Floodwaters have risen to about one foot in areas along the Mahaica and Mahaicony creeks, dampening the spirits of residents who waited in vain for the water to start receding.
Residents have already lost all of their cash crops and their livestock are dying and they told this newspaper that they were shocked that the water was still rising although the rains have eased.
Their yards and gardens were covered with knee-deep water and “boats reaching up to we steps,” they said. They added that although Minister of Agriculture Robert Persaud had told them that the flooding was an effect of the spring tide, they remain convinced that the water was still being released from the East Demerara Water Conservancy (EDWC) via the Maduni and Lama sluices.
“The water coming in even when the tide falling,” they said. According to them, “it seems as though they close the sluice for about three hours and it then they open it again. Right now all over shine [with water]; we just seeing one and two high spots….”
Naraindatt (only name) of Pine Ground, Mahaicony Creek told Stabroek News his 32 acres of rice in the area and 37 acres at More Point have been submerged. He said he has spent a lot of money in a desperate bid to pump the water out and save his crop. Government has also assisted him with 45 gallons of fuel on two occasions but he said that was still not enough.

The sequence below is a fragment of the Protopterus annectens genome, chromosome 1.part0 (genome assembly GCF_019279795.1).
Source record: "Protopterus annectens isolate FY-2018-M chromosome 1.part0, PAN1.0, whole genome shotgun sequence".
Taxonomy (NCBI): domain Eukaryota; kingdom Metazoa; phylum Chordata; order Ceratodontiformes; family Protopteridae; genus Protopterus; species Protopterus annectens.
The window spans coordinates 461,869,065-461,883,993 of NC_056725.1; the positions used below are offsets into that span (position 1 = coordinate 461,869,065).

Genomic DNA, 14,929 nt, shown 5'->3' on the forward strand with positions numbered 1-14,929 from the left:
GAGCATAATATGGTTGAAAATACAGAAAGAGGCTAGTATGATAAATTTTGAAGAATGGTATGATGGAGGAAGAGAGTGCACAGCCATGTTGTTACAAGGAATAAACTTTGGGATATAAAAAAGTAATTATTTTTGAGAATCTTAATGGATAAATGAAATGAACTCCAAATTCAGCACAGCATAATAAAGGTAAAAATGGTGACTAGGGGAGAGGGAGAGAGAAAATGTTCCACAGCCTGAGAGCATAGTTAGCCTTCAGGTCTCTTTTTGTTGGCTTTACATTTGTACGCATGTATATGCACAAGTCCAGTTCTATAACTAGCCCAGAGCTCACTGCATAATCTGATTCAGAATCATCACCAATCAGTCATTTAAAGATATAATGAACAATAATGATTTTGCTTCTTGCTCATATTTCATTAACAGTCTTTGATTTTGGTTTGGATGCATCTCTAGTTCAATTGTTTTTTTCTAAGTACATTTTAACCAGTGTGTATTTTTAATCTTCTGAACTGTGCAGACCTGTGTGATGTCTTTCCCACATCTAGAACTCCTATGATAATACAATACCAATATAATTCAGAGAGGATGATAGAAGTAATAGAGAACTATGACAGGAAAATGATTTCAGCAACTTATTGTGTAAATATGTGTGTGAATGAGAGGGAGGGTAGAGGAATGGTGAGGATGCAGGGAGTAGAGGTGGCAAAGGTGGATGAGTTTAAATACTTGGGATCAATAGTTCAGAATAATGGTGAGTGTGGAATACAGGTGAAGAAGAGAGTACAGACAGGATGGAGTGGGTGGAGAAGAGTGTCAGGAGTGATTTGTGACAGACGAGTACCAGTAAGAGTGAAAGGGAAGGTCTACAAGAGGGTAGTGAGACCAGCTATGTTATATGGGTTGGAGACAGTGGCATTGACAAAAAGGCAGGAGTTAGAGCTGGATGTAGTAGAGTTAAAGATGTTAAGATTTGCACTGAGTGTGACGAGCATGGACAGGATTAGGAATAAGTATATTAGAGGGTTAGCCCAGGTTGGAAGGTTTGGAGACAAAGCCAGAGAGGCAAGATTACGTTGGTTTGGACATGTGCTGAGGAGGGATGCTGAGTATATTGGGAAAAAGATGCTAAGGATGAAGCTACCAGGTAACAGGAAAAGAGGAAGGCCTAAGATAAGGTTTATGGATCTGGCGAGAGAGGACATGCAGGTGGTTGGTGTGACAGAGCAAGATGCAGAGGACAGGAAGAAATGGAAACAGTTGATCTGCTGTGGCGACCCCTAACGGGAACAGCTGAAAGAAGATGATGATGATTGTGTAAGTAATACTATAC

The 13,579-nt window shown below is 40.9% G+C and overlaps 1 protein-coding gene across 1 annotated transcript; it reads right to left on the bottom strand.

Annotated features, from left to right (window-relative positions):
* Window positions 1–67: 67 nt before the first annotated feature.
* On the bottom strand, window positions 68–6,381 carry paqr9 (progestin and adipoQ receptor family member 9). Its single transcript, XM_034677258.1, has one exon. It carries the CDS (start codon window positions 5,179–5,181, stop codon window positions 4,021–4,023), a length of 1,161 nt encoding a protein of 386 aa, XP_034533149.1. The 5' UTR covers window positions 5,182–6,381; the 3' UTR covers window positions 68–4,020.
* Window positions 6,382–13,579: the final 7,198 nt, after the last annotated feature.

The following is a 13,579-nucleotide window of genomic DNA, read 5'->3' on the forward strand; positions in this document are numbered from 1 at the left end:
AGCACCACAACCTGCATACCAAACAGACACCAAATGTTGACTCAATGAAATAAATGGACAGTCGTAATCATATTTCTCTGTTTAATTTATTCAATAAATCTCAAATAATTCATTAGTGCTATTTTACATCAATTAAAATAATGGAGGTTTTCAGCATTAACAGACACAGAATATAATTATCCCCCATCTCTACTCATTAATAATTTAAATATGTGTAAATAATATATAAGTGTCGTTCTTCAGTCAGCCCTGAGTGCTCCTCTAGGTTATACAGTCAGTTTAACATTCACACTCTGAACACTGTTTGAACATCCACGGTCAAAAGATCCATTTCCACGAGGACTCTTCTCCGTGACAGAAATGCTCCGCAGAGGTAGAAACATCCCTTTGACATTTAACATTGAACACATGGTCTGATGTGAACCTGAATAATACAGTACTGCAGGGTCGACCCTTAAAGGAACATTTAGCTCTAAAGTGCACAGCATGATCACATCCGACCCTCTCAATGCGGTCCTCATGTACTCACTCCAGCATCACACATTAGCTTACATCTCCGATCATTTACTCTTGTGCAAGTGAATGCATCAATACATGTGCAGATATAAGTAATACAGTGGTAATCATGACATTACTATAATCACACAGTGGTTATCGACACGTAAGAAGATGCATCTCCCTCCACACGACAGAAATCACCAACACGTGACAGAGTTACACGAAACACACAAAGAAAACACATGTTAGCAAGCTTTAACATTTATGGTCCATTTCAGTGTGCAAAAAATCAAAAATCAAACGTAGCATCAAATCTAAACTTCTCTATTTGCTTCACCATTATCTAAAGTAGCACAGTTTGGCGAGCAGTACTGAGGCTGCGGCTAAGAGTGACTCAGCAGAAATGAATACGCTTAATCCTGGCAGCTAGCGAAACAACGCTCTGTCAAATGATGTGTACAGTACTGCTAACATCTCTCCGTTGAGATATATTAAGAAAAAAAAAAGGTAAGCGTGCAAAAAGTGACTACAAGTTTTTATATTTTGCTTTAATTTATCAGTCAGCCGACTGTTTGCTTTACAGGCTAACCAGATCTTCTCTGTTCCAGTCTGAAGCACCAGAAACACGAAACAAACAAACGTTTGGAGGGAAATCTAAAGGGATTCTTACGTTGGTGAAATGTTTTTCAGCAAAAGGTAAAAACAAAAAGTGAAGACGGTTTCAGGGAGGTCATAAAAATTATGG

Sundarlall Arjune, a cattle and poultry farmer, has already lost six calves as a result of the inundation. His 1,800 hassars, valued over $200,000, which he was rearing in three ponds, have also escaped. He is seeking compensation for his losses with his business as well as the tiles in his kitchen that the floodwaters destroyed.
He was happy that Minister Persaud visited with a team including veterinarians that took in drugs for the cattle. He said that the vets returned to the area on Monday but both times the supply of drugs was limited and not all of the farmers benefited. The man pointed out that the calves are affected by “worms” and the ministry needs to treat them for that problem as well.
Another resident, Rohan Shivdayal said his goat pen is under water and he has had to move the animals to safety far away from home. He said they are left unprotected and persons are stealing them. He also said that his goats were not getting enough feed and would get sick and die. He made a request for government to treat the animals and supply “building-up” for them. The flood has also caused the 1,100 hassars he was rearing in a pond to escape.
Amaldass Ramdass, of Big Biaboo, Mahaica Creek, told Stabroek News that he initially lost his two-acre watermelon crop. He had hopes of saving his two acres each of peppers and bora, three acres of sucker and 280 fruit trees but on Sunday he watched helplessly as hard labour and livelihood went down the drain.
He said too that all the other farmers in the area suffered similar losses. “We ain‘t gat no cash crop left in hey now. Some people already reaped out the little the lil bit they coulda save.”
Ramdass said the water level rose to above knee in the farms and over one and a half feet under some residents’ homes.